No clear evidence from countries that have enforced the wearing of helmets

Objective observation of helmet use is essential

14 May 2006

Robinson finds no measurable useful effect of cycle helmet laws, contradicting several case-control studies1. These have consistently found that cyclists without head injuries are much more likely to report helmet use than cyclists with head injuries2. From this, a strong protective effect of helmets has been inferred.

Polystyrene caps may or may not have some useful protective effect, but many sources have tried to impress upon cyclists their duty to wear one3. Helmets are inconvenient, costly, and uncomfortable. In some areas, an injured cyclist who admits to riding without a helmet may face legal penalties for doing so. These factors may lead to self-reported rates of helmet wearing much higher than observed rates. For example, in one case- control study based in Seattle, 7% of the cyclists with head injuries reported wearing helmets, as compared with 24% of the emergency room controls and 23% of community cyclists who had had an accident4. However, less than 6% of cyclists on the Seattle streets at the time were actually observed to wear helmets5. Either helmets are a serious cause of accidents, or self-reports of helmet use are not valid.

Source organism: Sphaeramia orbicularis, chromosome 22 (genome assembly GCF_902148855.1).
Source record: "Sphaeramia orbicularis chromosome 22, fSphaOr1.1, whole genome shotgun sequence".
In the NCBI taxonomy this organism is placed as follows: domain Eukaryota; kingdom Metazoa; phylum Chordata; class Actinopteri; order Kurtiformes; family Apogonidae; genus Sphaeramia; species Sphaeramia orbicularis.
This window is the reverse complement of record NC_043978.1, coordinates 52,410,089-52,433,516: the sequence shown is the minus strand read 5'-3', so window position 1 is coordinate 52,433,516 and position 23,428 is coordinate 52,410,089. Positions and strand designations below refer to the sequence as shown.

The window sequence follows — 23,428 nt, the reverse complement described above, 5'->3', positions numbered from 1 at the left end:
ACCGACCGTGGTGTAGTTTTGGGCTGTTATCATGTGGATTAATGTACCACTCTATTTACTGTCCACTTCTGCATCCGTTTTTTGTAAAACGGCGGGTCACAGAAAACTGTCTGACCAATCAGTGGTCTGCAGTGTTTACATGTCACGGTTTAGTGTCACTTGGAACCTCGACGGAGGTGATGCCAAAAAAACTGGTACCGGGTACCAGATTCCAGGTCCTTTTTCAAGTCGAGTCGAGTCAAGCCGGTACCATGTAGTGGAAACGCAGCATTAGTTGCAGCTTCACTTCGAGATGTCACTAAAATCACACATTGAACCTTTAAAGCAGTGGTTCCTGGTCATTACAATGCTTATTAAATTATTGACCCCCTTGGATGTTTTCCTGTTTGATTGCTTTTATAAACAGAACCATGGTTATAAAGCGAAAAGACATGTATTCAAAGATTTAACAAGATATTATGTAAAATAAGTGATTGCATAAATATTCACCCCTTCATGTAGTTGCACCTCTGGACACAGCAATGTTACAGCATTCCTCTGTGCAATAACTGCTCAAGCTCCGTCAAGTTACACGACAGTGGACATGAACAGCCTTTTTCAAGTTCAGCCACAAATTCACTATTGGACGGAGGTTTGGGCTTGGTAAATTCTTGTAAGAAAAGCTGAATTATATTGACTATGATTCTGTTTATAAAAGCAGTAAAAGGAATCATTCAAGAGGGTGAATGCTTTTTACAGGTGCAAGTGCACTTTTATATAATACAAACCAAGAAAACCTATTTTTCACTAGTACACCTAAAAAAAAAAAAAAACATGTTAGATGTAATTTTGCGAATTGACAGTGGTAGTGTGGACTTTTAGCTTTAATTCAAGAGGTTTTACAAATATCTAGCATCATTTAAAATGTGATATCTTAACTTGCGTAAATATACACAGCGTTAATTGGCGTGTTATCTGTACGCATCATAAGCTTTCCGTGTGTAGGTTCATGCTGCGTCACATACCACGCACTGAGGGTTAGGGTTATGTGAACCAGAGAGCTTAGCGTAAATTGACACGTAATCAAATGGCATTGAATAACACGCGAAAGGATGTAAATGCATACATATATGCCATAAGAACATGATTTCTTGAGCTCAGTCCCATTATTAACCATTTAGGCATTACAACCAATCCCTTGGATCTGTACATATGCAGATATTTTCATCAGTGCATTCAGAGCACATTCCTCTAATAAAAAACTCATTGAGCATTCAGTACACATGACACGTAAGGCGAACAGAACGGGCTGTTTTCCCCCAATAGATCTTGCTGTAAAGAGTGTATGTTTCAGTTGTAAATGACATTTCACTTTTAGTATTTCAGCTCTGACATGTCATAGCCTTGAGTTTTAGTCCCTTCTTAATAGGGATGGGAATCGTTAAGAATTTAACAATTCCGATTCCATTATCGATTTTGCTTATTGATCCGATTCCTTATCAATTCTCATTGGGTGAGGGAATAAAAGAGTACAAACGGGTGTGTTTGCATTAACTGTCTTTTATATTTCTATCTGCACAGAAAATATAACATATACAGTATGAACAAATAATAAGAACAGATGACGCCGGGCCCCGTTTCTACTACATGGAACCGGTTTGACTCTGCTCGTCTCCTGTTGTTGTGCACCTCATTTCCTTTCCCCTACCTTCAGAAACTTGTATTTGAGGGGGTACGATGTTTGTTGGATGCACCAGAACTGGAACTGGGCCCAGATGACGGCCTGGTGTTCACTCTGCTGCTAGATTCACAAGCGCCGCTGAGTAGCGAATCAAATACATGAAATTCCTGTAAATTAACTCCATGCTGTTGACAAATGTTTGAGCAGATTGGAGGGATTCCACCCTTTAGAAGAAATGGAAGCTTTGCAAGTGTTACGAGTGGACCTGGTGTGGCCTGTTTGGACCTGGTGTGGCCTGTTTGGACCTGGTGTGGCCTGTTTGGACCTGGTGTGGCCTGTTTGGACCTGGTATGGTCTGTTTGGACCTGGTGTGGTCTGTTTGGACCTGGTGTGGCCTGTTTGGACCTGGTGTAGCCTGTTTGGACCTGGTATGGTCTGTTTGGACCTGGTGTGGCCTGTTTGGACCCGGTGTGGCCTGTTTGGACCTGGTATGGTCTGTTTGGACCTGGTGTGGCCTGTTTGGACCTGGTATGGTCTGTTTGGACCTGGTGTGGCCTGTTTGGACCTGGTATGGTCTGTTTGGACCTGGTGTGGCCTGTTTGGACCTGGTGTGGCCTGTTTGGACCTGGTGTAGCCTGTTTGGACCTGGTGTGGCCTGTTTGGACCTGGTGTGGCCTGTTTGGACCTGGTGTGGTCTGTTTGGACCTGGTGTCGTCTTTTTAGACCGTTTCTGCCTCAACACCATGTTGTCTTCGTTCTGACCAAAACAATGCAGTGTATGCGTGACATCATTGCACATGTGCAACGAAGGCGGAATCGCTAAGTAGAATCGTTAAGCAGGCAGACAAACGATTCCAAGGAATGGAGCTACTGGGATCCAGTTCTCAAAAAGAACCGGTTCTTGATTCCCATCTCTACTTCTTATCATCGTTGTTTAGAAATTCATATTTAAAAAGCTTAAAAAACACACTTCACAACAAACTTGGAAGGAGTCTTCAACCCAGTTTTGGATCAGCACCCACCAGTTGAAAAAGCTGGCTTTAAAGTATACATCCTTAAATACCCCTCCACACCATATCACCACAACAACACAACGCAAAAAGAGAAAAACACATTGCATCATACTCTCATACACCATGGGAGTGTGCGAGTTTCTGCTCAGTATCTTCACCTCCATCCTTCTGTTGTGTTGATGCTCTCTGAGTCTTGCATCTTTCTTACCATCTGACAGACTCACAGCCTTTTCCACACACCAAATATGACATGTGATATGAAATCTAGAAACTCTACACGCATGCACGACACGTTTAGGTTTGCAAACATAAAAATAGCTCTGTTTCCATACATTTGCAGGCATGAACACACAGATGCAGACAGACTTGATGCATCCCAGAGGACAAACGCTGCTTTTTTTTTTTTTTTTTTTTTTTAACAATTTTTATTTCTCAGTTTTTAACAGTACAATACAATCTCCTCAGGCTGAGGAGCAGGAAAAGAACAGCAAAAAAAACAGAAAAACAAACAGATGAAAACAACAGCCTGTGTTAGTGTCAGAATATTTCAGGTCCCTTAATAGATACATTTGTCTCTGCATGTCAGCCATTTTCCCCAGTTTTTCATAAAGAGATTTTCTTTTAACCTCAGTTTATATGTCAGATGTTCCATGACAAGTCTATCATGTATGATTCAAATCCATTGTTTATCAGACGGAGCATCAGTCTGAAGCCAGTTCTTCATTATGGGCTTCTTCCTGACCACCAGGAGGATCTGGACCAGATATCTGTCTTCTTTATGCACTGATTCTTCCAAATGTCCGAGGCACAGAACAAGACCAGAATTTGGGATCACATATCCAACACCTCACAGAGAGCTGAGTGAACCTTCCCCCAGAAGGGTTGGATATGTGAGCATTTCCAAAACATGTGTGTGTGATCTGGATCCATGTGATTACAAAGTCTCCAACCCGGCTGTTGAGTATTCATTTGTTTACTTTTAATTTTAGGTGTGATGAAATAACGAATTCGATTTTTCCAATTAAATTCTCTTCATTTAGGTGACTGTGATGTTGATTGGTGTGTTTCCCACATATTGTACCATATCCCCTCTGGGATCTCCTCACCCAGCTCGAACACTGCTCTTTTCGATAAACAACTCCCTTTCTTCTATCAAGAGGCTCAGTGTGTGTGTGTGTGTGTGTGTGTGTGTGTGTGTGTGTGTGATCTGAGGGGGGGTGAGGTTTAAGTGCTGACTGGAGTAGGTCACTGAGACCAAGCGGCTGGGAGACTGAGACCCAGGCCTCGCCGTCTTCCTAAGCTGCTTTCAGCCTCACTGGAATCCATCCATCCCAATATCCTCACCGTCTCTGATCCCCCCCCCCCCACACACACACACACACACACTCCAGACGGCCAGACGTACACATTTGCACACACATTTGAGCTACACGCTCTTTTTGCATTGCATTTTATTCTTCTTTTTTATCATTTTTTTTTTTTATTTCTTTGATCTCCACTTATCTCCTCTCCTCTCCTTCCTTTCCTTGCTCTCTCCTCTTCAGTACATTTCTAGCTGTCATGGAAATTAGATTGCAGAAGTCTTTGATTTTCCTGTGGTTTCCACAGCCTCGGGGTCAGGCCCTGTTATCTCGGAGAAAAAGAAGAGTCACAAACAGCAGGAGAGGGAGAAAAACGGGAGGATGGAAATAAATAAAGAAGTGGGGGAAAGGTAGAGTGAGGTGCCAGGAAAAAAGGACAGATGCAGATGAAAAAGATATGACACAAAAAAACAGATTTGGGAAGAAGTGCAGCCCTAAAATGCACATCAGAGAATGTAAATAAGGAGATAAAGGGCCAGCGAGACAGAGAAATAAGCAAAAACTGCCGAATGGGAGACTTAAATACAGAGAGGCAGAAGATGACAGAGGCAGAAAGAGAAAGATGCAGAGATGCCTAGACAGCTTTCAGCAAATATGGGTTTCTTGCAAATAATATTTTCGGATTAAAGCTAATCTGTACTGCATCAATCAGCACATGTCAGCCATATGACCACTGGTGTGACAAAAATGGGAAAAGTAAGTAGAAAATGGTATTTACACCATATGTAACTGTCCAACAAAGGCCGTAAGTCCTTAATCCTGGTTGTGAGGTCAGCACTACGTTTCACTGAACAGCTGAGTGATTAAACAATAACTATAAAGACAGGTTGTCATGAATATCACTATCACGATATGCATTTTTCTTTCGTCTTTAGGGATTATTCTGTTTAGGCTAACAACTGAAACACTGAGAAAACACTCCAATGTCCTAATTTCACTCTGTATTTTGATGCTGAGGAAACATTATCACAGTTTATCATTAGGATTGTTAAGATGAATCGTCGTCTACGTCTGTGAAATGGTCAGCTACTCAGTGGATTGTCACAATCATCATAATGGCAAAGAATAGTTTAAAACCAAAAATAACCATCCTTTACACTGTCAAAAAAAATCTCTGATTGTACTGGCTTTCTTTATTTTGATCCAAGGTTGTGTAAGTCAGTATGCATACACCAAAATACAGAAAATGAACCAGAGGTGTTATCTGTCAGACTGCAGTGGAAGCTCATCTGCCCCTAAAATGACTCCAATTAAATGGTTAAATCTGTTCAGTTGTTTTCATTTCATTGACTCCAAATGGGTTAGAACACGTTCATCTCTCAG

This points to the fatal flaw in published case-control studies; cyclists without head injuries will report rates of helmet wearing much higher than their true rate. Cyclists with recent head injuries, as in the case-control studies, will not be able to deceive themselves or their interviewers, and will report much lower, truer rates of helmet wearing. This bias is enough to account for all the positive findings in case- control studies; excess accidents caused by helmets remain an additional possibility. Studies based on self-reporting of helmet use are not valid and cannot sustain valid conclusions. Any future studies of the effect of cycle helmets must include objective observation of helmet wearing if they are to be of any scientific value.

Robinson presents the best available evidence derived from objective assessment of helmet wearing. Her demonstration that cycle helmet laws do not work is likely to remain the definitive answer.

1. Robinson DL. No clear evidence from countries that have enforced the wearing of helmets. BMJ 2006;332:722-725

2. Thompson DC, Rivara FP, Thompson R. Helmets for preventing head and facial injuries in bicyclists. The Cochrane Database of Systematic Reviews 1999, Issue 4. Art. No.: CD001855. DOI: 10.1002/14651858.CD001855.

3. http://www.cyclesense.net

4. Thompson, Rivara & Thompson. A case-control study of the effectiveness of bicycle safety helmets. NEJM 1989;320:1361-7.

5. DiGuiseppi CG, Rivara P, Koepsell D, Polissar L. Bicycle helmet use by children. Evaluation of a community-wide helmet campaign JAMA 1989;262:2256-2261.

Competing interests: Cyclist

Competing interests: None declared

Richard M Keatinge, General practitioner

Gwalchmai Surgery LL65 4RS

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